So that was how I started my day. By the end of the day when it was time for the kids the go I was taking my class down the stairs while the student was hurling insults at me. After they left he went out of his way to come up to me while I was talking to a parent and bumped into me on purpose. I really feel myself being pushed to my limits, but I know that's what I signed up for. It can only get easier, right?
Posted by ruben_b at 9:16 PM
Tuesday, September 25, 2007
Was trying to think of a hook or something interesting to base today's post on, but all I could think of to say was I made it through another day. It wasn't a rough day, wasn't a good day, but I did find out that tomorrow five kids are being added to my class. So, to be honest I'm kinda dreading tomorrow. Because, as things stand I'm barely in control of my classroom and now all of the sudden my class is growing 25%. I do feel like I'm starting to get a handle on things though, and since there's nothing I can do now, I just gotta brace for the worst and hope for the best.
The thing I find most overwhelming right now, besides my challenges with classroom management, is keeping up with all the mandated assessments and paper work. Almost every day there's a new assignment or test or goal I need to introduce to the class. And meanwhile I spend so much time trying to get my class under control, sometimes I honestly just forget how much they need to learn. That is until I check their math homework I see a student missed 120-70.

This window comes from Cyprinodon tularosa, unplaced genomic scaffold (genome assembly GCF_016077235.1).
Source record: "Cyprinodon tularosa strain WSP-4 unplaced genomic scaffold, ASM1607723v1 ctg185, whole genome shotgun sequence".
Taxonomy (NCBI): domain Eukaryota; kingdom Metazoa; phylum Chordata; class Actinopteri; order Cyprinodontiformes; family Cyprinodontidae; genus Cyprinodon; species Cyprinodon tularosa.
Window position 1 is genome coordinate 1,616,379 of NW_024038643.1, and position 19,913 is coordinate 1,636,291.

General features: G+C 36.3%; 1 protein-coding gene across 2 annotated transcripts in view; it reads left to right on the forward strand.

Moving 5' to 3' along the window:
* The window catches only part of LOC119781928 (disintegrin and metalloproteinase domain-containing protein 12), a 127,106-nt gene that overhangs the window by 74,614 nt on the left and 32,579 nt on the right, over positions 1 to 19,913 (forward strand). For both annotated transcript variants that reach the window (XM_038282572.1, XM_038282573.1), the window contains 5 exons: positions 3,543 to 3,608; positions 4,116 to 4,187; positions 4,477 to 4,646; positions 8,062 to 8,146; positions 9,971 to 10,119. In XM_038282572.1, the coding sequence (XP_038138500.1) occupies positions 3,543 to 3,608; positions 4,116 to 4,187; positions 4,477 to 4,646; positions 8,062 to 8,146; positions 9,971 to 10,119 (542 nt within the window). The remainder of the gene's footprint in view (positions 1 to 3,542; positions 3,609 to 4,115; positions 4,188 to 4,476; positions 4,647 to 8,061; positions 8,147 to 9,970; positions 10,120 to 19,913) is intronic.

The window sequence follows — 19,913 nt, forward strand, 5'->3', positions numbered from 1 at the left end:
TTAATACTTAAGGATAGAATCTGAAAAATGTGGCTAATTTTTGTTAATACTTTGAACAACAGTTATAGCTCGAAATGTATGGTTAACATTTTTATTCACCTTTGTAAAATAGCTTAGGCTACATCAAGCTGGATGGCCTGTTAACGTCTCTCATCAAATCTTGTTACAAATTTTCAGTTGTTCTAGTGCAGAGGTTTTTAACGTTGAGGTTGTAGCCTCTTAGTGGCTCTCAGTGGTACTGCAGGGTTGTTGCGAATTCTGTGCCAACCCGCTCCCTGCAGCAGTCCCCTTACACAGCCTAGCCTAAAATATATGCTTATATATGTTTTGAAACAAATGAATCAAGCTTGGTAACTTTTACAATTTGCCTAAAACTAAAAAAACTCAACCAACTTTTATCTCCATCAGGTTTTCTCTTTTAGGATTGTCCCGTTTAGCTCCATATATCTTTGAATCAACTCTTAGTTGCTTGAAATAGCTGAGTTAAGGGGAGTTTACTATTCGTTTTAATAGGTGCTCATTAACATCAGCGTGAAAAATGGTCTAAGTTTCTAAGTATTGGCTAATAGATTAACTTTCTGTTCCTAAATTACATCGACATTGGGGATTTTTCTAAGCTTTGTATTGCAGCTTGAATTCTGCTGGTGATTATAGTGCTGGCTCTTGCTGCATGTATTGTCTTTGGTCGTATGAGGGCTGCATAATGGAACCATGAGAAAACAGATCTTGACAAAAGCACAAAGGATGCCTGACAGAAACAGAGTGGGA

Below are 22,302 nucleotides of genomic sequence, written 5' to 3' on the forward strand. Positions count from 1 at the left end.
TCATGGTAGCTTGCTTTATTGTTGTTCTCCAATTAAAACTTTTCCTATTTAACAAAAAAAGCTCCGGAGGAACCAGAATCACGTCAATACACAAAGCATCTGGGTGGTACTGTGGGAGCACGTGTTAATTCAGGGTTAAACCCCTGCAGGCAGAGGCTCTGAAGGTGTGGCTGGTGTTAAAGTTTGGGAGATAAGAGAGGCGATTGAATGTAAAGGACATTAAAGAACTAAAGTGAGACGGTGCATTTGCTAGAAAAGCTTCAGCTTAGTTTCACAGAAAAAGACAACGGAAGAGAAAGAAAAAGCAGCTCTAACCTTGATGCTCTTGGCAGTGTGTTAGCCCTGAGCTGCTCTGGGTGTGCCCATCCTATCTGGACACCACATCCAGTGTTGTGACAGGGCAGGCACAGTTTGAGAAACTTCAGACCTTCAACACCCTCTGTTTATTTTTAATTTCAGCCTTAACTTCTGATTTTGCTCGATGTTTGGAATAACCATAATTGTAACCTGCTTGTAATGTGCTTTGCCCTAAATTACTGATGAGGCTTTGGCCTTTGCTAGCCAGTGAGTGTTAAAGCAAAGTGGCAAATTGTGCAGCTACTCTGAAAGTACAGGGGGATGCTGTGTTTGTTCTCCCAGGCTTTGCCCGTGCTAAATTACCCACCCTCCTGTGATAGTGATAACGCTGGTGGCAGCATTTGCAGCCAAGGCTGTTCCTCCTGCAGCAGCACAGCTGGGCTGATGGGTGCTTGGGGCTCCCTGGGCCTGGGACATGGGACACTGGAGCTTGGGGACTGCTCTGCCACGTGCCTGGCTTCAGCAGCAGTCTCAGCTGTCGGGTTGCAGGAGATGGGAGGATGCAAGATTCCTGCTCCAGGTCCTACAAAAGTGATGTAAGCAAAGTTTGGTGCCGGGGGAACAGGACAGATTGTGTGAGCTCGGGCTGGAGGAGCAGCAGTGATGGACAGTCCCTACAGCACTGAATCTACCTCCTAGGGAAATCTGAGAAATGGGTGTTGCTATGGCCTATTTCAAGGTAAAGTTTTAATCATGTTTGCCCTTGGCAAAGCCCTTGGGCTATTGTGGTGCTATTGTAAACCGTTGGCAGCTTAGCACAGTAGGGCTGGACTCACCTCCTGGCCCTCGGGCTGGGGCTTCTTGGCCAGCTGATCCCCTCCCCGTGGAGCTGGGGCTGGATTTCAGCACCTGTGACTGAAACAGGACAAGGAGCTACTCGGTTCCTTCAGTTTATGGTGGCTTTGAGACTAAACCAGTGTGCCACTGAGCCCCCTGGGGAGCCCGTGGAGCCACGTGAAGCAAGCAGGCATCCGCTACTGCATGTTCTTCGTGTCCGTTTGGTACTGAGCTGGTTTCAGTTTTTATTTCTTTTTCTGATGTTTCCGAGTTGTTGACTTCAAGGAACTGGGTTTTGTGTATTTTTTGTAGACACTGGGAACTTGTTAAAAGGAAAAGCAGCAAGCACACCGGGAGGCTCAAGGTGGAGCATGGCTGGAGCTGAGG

Still, onward and upward right? Knocked Up came out on DVD today, so I gotta be thankful for the little things like that that are helping me stay sane.
Posted by ruben_b at 7:07 PM
Monday, September 24, 2007
With a little help from my uncle who told me, "You do not seem to be having enough fun with all this," I realized I might be dwelling too much on my challenges and downturns. But to be fair, for now the ratio is heavily in favor of those experiences. Still, if I am going to not just survive, but succeed at this job I need to keep my perspective positive.
I've tried in a couple of ways to make a couple of adjustments towards this end. It starts by just reminding myself why I'm doing this at all. Going to school Friday, dreading it, I stopped myself and said, "Think about these kids. Think about what they're up against. What the f*** are you complaining about?" Maybe not the absolute most positive way to get my head straight, but it was a start.